Brian Wilson: Flying for Scots has become lottery

Loganair, under the control of Flybe, has been a hot political topic around the Scots Islands. Picture: Lisa Ferguson
Loganair, under the control of Flybe, has been a hot political topic around the Scots Islands. Picture: Lisa Ferguson
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Residents of Scotland’s islands are not unaccustomed to travel vagaries around the festive period. Generations of ferry travellers have kept an anxious eye on barometers and forecasts to gauge the likelihood of making it home for Christmas or “the bells”.

Now air passengers face a daily lottery of delays and cancellations. Over the past year, the schedule of Scottish internal flights has gone from being utterly reliable, except in extreme circumstances which everyone understands, to entirely unpredictable.

The performance of Loganair, flying under the colours of Flybe, is the hottest political issue in island communities at present. These really are lifeline services and the degree of hardship imposed by a meltdown in reliability extends far beyond the normal inconveniences, occasionally experienced by passengers the world over.

Public and political pressure, particularly from Shetland, appears to be producing some results. Loganair is now committed to employing more engineers at their Glasgow base which is the source of many of the problems. Saab, who built the ageing fleet operated by Loganair, are to base a parts service close to Glasgow airport in an attempt to keep the planes in the air for more of the time.

The Scottish Government has been told that these changes will return services to normality by the end of March. We shall see. Although only a couple of routes are now directly subsidised, a very substantial part of Loganair/Flybe revenues comes from the taxpayer. Island residents are eligible for the Air Passenger Discount scheme which subsidises the very high fare levels while health boards often pay for more than half the seats on a flight, to take patients to mainland hospitals.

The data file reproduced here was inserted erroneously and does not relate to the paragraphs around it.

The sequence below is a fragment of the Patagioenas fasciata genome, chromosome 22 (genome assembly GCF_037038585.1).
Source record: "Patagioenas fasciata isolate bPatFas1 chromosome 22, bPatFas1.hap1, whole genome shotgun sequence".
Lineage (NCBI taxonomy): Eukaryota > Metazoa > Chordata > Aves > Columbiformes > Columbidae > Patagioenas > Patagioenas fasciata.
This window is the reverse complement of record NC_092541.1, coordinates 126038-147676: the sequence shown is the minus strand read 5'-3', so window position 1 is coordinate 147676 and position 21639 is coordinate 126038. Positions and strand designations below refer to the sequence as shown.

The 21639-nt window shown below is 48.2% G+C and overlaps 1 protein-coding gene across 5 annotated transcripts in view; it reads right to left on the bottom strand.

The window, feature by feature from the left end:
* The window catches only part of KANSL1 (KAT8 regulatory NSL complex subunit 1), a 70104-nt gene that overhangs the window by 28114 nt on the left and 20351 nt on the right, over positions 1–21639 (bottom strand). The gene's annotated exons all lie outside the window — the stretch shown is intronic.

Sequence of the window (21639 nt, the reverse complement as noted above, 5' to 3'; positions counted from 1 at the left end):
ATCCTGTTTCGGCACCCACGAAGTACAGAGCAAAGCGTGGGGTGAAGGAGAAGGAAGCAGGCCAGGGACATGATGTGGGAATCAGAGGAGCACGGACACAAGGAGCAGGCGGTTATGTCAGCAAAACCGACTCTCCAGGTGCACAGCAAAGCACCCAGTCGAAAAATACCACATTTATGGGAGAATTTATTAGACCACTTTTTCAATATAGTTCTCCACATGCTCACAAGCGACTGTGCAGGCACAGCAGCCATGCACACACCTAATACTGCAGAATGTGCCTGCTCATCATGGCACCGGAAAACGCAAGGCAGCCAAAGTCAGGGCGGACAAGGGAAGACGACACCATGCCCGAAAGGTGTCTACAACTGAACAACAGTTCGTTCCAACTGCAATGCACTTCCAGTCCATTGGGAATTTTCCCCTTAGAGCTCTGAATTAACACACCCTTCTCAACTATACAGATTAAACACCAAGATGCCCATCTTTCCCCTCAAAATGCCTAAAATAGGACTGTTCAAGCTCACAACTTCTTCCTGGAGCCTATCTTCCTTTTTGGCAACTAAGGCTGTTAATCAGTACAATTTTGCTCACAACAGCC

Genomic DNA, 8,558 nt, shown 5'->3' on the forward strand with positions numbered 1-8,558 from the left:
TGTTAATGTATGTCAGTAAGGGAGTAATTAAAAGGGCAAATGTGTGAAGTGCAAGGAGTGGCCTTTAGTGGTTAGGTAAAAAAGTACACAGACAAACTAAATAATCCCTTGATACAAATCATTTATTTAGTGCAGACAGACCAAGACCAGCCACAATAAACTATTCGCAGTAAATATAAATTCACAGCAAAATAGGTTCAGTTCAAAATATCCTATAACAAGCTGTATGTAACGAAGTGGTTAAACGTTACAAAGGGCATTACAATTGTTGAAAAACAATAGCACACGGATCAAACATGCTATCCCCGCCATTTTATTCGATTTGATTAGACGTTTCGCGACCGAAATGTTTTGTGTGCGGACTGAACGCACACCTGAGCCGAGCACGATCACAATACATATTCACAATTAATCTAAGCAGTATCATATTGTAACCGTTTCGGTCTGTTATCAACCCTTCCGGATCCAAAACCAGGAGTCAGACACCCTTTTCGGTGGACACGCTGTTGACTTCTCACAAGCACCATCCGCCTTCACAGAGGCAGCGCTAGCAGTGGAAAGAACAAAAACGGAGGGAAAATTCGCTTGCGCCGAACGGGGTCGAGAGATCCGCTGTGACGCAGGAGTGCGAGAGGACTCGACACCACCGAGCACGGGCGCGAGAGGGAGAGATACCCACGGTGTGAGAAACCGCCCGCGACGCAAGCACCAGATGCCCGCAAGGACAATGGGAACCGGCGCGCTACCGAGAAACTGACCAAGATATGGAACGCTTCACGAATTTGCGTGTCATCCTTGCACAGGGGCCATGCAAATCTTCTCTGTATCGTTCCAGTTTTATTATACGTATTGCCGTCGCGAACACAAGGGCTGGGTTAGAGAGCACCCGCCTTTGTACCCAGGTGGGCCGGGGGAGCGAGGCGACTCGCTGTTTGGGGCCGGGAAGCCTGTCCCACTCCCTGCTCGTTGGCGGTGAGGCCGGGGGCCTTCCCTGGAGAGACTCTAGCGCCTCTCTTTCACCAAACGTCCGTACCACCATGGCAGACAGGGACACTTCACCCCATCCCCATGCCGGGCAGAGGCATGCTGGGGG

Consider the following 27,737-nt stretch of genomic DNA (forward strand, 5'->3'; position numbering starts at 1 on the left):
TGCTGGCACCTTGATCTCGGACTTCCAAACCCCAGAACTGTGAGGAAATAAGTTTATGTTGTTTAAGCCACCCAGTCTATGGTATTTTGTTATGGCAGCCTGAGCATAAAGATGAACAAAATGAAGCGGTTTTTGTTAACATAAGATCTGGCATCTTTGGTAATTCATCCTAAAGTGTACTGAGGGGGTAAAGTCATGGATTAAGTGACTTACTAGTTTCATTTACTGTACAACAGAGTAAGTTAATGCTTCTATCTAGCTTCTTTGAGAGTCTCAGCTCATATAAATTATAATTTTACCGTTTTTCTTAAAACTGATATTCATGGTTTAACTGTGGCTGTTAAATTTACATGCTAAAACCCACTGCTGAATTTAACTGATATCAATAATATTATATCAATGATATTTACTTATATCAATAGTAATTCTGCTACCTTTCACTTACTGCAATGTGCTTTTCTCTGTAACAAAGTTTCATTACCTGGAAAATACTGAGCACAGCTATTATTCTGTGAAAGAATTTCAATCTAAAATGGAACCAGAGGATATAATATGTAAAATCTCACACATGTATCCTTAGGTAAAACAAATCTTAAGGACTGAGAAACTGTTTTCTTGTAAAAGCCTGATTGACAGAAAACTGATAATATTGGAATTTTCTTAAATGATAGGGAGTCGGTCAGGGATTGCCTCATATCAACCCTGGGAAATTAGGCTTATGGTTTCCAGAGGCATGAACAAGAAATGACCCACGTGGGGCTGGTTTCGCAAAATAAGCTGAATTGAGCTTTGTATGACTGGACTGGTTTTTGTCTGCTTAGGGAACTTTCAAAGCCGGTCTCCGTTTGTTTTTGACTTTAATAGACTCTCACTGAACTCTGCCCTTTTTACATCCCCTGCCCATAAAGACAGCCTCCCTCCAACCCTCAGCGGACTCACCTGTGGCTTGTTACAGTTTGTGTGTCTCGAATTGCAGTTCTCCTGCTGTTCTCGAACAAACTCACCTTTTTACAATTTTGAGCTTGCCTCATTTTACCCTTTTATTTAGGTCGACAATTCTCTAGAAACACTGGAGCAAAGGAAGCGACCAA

Safety is always at the back of people’s minds and there have been a few worrying incidents in recent months. However, when Loganair pilots took the unprecedented step in October of complaining publicly about the condition in which the planes often reach them, with faults unrectified, they also stressed that they would never fly them until satisfied of safety. Hence even more delays. I welcome and accept that assurance.

There is a complete lack of transparency on the role Flybe plays in all this. They appear content to suffer reputational damage and to lend their livery to the Loganair operation.

Yet they absolutely refuse to take any responsibility for what is going on. Presumably they share in the earnings from these operations but nobody knows what responsibilities, if any, they also carry.

“It can’t go on like this” is a regular refrain. But whose responsibility is it? When I went looking for an answer to that, an interesting fact emerged – the answer is “nobody’s”.

The regulatory role of the Civil Aviation Authority is limited to safety and licensing. But the assumption is that because aviation is such a competitive business, the market will take care of issues relating to reliability.

The problem is that in the case of the Scottish lifeline services, there is no market. There is an absolute monopoly – and nobody to regulate it or protect the consumer interest.

Regardless of how Flybe/Loganair deal with their immediate problems, that is an omission which is in need of rectifying.

l Brian Wilson, a former MP and cabinet minister, is chairman of Harris Tweed Hebrides and a UK business ambassador